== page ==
Korean Red Bean Stew

This is a retelling of the tradition of eating red bean porridge on the winter solstice, told to me by my mother.

“한국에서는 동지날(12월 22일) 팥죽을 먹었다. 왜냐하면 빨간색의 팥죽을 먹으면 귀신이 무서워서 도망간다”


han-gook-eh-suh-neun dong-jee-nar (sheeb-ee-wur ee-sheeb-ee-ear) pat-jook-eur mug-ut-dah. whey-nya-ha-myun bbar-gan-sek-eh pat-jook-eur mug-eu-myun gwee-shin-ee moo-suh-wuh-suh do-mang-gan-da


In Korea, the winter solstice red bean stew we ate. Because the red, red bean porridge if you eat ghosts become scared and run away.


In Korea, we ate red bean stew on the Winter Solstice. We ate it because ghosts became scared of the redness of the red bean porridge and fled.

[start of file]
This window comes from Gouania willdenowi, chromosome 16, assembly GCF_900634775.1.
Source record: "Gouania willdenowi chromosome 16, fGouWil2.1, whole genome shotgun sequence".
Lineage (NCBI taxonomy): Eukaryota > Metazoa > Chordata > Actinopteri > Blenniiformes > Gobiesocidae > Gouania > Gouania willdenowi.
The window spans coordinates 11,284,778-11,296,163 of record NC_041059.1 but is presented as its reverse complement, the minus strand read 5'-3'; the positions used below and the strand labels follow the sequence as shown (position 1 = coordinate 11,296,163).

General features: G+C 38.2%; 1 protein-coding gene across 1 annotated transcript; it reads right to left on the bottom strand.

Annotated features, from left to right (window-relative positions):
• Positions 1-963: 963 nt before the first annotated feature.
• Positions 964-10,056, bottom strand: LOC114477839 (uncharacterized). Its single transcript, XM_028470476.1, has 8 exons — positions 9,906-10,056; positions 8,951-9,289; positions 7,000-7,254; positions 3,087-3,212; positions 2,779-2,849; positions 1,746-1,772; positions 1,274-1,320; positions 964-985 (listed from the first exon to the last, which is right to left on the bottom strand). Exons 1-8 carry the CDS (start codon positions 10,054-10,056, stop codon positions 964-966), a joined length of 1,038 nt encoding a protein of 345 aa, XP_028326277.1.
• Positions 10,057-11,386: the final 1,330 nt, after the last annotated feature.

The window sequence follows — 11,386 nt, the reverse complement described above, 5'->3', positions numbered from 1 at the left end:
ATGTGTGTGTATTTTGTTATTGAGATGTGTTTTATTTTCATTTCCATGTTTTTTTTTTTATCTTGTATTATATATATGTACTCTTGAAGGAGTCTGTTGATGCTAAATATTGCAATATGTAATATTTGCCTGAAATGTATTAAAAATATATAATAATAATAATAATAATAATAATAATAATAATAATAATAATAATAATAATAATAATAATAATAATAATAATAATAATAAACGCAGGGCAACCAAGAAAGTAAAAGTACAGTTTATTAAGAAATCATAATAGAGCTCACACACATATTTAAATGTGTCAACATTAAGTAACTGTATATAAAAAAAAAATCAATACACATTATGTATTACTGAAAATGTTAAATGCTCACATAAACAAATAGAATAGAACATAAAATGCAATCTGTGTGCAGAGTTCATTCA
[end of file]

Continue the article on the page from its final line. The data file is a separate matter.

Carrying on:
For as long as I could remember, eating red bean porridge on the Winter Solstice has been a family tradition. Our ancestors ate red bean porridge on the Winter Solstice because they believed the red beans had the power to chase away evil spirits. The color of the red bean was believed to symbolize positive energy or ‘yang’ and thus was effective in thwarting dark energy or ‘yin.’ This was especially important during the Winter Solstice since the long night and scarce daylight was thought to contribute to lots of dark energy. Eating the porridge by itself is tasty, but knowing the folklore and traditions behind the meal make it even more delicious.